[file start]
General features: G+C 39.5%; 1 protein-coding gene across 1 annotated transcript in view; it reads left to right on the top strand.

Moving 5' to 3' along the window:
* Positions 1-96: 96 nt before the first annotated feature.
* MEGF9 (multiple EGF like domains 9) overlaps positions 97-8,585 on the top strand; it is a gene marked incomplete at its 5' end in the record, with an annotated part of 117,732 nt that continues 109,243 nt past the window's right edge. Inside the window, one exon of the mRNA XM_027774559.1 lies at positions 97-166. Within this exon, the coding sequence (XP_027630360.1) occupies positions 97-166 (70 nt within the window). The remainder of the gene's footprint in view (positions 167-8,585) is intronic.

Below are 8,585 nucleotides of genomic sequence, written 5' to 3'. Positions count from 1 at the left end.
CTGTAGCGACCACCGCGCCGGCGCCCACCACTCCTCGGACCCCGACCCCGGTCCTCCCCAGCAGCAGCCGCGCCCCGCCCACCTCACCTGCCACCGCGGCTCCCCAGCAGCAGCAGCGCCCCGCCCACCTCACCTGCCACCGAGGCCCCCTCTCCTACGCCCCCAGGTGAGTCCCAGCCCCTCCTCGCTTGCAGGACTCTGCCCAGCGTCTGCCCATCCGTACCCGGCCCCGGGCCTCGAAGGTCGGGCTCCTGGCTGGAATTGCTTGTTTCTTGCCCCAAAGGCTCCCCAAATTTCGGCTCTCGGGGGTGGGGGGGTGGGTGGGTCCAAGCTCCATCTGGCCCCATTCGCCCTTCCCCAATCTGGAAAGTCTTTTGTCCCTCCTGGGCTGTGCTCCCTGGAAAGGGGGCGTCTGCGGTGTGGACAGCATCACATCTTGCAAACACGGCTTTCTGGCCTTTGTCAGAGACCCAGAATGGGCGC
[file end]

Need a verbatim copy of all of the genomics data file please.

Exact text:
General features: G+C 39.5%; 1 protein-coding gene across 1 annotated transcript in view; it reads left to right on the top strand.

Moving 5' to 3' along the window:
* Positions 1-96: 96 nt before the first annotated feature.
* MEGF9 (multiple EGF like domains 9) overlaps positions 97-8,585 on the top strand; it is a gene marked incomplete at its 5' end in the record, with an annotated part of 117,732 nt that continues 109,243 nt past the window's right edge. Inside the window, one exon of the mRNA XM_027774559.1 lies at positions 97-166. Within this exon, the coding sequence (XP_027630360.1) occupies positions 97-166 (70 nt within the window). The remainder of the gene's footprint in view (positions 167-8,585) is intronic.

Below are 8,585 nucleotides of genomic sequence, written 5' to 3'. Positions count from 1 at the left end.
CTGTAGCGACCACCGCGCCGGCGCCCACCACTCCTCGGACCCCGACCCCGGTCCTCCCCAGCAGCAGCCGCGCCCCGCCCACCTCACCTGCCACCGCGGCTCCCCAGCAGCAGCAGCGCCCCGCCCACCTCACCTGCCACCGAGGCCCCCTCTCCTACGCCCCCAGGTGAGTCCCAGCCCCTCCTCGCTTGCAGGACTCTGCCCAGCGTCTGCCCATCCGTACCCGGCCCCGGGCCTCGAAGGTCGGGCTCCTGGCTGGAATTGCTTGTTTCTTGCCCCAAAGGCTCCCCAAATTTCGGCTCTCGGGGGTGGGGGGGTGGGTGGGTCCAAGCTCCATCTGGCCCCATTCGCCCTTCCCCAATCTGGAAAGTCTTTTGTCCCTCCTGGGCTGTGCTCCCTGGAAAGGGGGCGTCTGCGGTGTGGACAGCATCACATCTTGCAAACACGGCTTTCTGGCCTTTGTCAGAGACCCAGAATGGGCGC